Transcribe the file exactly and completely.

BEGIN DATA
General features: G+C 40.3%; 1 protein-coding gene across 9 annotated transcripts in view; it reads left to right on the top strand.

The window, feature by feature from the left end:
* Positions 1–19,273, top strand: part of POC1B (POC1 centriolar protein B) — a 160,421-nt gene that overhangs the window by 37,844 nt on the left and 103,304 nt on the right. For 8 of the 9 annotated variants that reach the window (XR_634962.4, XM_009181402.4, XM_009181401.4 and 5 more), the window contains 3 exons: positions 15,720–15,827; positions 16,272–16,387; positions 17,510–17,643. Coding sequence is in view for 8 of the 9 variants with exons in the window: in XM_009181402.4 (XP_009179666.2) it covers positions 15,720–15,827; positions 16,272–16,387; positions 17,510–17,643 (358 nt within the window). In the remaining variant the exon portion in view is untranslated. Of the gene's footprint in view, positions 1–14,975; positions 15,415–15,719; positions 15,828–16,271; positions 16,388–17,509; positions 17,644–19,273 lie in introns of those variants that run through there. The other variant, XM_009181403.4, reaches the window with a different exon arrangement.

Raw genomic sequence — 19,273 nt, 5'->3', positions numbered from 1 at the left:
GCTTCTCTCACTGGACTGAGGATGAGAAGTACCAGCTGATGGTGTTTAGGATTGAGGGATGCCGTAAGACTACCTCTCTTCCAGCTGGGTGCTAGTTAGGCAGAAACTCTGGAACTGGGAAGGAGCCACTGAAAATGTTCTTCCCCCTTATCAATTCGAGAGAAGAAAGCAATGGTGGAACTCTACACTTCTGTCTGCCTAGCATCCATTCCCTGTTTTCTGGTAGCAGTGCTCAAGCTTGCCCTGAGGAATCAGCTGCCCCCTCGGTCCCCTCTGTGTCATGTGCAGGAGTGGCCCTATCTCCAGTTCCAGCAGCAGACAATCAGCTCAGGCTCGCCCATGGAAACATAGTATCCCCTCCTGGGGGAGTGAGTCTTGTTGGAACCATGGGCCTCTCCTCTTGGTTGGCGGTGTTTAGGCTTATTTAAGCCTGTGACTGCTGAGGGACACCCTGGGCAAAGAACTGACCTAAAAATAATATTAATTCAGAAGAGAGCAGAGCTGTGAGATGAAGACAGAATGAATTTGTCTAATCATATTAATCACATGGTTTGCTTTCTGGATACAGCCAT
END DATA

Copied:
General features: G+C 40.3%; 1 protein-coding gene across 9 annotated transcripts in view; it reads left to right on the top strand.

The window, feature by feature from the left end:
* Positions 1–19,273, top strand: part of POC1B (POC1 centriolar protein B) — a 160,421-nt gene that overhangs the window by 37,844 nt on the left and 103,304 nt on the right. For 8 of the 9 annotated variants that reach the window (XR_634962.4, XM_009181402.4, XM_009181401.4 and 5 more), the window contains 3 exons: positions 15,720–15,827; positions 16,272–16,387; positions 17,510–17,643. Coding sequence is in view for 8 of the 9 variants with exons in the window: in XM_009181402.4 (XP_009179666.2) it covers positions 15,720–15,827; positions 16,272–16,387; positions 17,510–17,643 (358 nt within the window). In the remaining variant the exon portion in view is untranslated. Of the gene's footprint in view, positions 1–14,975; positions 15,415–15,719; positions 15,828–16,271; positions 16,388–17,509; positions 17,644–19,273 lie in introns of those variants that run through there. The other variant, XM_009181403.4, reaches the window with a different exon arrangement.

Raw genomic sequence — 19,273 nt, 5'->3', positions numbered from 1 at the left:
GCTTCTCTCACTGGACTGAGGATGAGAAGTACCAGCTGATGGTGTTTAGGATTGAGGGATGCCGTAAGACTACCTCTCTTCCAGCTGGGTGCTAGTTAGGCAGAAACTCTGGAACTGGGAAGGAGCCACTGAAAATGTTCTTCCCCCTTATCAATTCGAGAGAAGAAAGCAATGGTGGAACTCTACACTTCTGTCTGCCTAGCATCCATTCCCTGTTTTCTGGTAGCAGTGCTCAAGCTTGCCCTGAGGAATCAGCTGCCCCCTCGGTCCCCTCTGTGTCATGTGCAGGAGTGGCCCTATCTCCAGTTCCAGCAGCAGACAATCAGCTCAGGCTCGCCCATGGAAACATAGTATCCCCTCCTGGGGGAGTGAGTCTTGTTGGAACCATGGGCCTCTCCTCTTGGTTGGCGGTGTTTAGGCTTATTTAAGCCTGTGACTGCTGAGGGACACCCTGGGCAAAGAACTGACCTAAAAATAATATTAATTCAGAAGAGAGCAGAGCTGTGAGATGAAGACAGAATGAATTTGTCTAATCATATTAATCACATGGTTTGCTTTCTGGATACAGCCAT